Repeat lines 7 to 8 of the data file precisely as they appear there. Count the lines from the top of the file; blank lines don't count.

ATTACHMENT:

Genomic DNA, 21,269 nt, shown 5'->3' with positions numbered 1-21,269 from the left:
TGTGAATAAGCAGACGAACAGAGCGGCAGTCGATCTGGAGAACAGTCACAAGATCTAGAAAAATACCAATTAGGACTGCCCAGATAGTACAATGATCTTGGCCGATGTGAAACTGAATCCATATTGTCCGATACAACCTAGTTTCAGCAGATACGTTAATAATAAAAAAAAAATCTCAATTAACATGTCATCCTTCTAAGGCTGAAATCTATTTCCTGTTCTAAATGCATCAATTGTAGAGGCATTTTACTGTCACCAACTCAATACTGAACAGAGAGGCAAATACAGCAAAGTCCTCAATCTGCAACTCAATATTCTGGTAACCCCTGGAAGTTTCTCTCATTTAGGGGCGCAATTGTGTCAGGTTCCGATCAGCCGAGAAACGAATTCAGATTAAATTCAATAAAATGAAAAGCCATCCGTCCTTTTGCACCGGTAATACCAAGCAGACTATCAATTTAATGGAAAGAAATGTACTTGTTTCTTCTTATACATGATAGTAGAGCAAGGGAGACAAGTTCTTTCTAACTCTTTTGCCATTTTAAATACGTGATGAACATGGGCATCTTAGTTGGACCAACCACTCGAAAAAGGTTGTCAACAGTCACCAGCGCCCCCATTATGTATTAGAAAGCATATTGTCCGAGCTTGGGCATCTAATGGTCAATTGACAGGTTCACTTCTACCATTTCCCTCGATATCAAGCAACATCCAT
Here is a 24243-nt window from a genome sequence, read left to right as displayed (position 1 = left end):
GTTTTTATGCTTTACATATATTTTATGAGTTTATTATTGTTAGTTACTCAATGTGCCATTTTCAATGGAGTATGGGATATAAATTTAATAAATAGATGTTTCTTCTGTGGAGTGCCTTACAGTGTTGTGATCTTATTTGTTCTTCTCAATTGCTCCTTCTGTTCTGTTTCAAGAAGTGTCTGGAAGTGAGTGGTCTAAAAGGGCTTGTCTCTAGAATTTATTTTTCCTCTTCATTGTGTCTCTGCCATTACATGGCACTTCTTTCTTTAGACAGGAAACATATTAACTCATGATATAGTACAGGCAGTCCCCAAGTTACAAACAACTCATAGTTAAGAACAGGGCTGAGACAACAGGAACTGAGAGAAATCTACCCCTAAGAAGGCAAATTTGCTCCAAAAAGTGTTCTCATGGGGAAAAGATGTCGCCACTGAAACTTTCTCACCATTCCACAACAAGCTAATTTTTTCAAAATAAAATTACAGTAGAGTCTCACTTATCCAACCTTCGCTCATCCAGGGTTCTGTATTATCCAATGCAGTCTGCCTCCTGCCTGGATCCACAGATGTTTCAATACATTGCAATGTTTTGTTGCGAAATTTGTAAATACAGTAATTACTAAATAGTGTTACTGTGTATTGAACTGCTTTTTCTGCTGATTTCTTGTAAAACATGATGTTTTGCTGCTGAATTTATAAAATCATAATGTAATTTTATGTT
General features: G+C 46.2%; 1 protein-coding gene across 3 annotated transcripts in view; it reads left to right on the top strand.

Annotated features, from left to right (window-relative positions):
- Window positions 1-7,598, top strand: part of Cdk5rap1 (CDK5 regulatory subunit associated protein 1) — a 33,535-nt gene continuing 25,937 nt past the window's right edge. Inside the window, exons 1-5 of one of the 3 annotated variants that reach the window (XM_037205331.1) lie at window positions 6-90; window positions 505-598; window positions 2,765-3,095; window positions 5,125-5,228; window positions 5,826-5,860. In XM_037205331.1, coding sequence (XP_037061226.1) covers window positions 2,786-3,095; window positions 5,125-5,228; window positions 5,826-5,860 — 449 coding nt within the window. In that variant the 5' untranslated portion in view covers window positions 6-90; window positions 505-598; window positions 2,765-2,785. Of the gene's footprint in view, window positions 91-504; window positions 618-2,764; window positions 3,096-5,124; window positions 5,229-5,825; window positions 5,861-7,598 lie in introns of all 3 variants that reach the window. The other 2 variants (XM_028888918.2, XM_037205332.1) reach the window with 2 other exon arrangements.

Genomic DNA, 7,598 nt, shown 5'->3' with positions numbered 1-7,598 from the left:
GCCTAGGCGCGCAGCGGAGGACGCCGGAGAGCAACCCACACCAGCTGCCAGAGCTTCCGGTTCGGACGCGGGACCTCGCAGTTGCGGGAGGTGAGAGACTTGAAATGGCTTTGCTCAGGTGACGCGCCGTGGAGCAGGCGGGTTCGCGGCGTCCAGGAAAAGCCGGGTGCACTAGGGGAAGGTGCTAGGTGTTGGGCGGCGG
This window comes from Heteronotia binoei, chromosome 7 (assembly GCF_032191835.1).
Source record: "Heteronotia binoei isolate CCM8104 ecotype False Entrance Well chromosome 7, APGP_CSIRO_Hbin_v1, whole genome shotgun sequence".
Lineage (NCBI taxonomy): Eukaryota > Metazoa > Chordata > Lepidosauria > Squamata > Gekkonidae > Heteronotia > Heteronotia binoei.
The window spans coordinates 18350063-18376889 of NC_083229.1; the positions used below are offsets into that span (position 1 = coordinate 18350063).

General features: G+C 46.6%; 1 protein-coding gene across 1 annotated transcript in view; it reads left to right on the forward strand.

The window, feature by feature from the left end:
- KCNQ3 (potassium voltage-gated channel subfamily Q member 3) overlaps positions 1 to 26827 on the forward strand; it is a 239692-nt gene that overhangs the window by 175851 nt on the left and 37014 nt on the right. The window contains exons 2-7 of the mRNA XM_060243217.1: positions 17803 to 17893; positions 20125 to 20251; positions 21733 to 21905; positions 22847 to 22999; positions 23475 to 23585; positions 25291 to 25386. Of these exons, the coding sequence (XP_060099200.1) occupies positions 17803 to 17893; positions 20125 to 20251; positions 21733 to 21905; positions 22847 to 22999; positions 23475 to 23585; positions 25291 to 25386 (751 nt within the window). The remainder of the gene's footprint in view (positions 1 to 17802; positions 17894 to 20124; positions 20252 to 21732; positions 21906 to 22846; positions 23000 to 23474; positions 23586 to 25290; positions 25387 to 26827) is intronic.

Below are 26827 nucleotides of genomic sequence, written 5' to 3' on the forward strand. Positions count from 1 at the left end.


- Window positions 1-7,598, top strand: part of Cdk5rap1 (CDK5 regulatory subunit associated protein 1) — a 33,535-nt gene continuing 25,937 nt past the window's right edge. Inside the window, exons 1-5 of one of the 3 annotated variants that reach the window (XM_037205331.1) lie at window positions 6-90; window positions 505-598; window positions 2,765-3,095; window positions 5,125-5,228; window positions 5,826-5,860. In XM_037205331.1, coding sequence (XP_037061226.1) covers window positions 2,786-3,095; window positions 5,125-5,228; window positions 5,826-5,860 — 449 coding nt within the window. In that variant the 5' untranslated portion in view covers window positions 6-90; window positions 505-598; window positions 2,765-2,785. Of the gene's footprint in view, window positions 91-504; window positions 618-2,764; window positions 3,096-5,124; window positions 5,229-5,825; window positions 5,861-7,598 lie in introns of all 3 variants that reach the window. The other 2 variants (XM_028888918.2, XM_037205332.1) reach the window with 2 other exon arrangements.

Genomic DNA, 7,598 nt, shown 5'->3' with positions numbered 1-7,598 from the left: